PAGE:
One more important tip: To ensure the most tender meat comes out of your Instant Pot, make sure to never do a quick release. “When you’re cooking meat, do a natural pressure release,” she said. “It’s similar to letting meat sit on the counter to rest. If you do a quick pressure release, it’ll cause the meat to get tough and dried out.” If you’re just a bit patient, she says, the chicken from an Instant Pot is so tender you can shred it with a fork.

Save time by cooking grains and walking away

Manygrains are good for you, not to mention affordable, super filling and easy to prepare in an Instant Pot. “I love cooking grains in my Instant Pot, especially rice!” Clark said. “White rice only takes about 12 minutes. Stick in your liquid and rice, set it and walk away. You don’t have to check to see if the water is evaporated or to see if it’s done. It does it all for you.” Think of all the time you’ll save not hovering over the stove.

Clark also recommended whipping up risotto in an Instant Pot. Cooking it on a stove is labor-intensive because it requires constant stirring. “In your Instant Pot, you just throw it all in there, give it a quick stir and let it cook,” she said. “Because of the way it pressure cooks, it automatically gives you a creamy texture that you’d get from stirring, but you don’t have to [physically] do it.” Her new book features recipes for mushroom, broccoli cheese and sweet potato risottos.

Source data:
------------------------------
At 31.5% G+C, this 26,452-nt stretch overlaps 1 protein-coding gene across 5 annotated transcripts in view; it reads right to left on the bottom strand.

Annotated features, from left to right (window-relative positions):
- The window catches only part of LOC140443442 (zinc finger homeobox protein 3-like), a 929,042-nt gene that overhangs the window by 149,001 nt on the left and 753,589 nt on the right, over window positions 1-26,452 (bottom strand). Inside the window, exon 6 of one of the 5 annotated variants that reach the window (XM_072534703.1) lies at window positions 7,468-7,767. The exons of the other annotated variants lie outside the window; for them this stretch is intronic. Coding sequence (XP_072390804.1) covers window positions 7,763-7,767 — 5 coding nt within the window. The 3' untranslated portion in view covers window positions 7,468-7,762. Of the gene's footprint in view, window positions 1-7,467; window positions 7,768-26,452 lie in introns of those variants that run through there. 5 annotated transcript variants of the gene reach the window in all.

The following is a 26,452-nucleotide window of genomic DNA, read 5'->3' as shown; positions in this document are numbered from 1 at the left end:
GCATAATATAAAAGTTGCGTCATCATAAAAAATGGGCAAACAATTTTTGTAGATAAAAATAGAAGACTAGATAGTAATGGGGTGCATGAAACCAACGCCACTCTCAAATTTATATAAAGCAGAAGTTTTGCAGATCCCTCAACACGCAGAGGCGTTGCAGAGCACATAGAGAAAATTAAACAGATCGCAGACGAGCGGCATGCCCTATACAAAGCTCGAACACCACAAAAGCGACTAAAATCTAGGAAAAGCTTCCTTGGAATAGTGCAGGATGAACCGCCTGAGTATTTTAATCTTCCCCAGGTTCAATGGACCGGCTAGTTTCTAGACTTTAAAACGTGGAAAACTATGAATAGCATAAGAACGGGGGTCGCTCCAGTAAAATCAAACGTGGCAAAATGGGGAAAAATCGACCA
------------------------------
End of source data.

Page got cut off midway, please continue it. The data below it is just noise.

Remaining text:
Stews are perfect for big-batch cooking in an Instant Pot

If you’re going to go through the work of preparing a stew, you might as well make double. “When cooking stews, I always make a big batch,” Clark noted. “There’s a line inside of your Instant Pot that says max ― as long as you don’t go above that line, you’re fine. And if you’re making double the recipe, you can still keep the cook time the same.” There’s no shame in making enough for leftovers, as there are multiple benefits. “You’re saving money from not eating out, and you’re giving yourself a day off from cooking,” she said. “I’m a food blogger and a cookbook author and I don’t want to cook every night either!”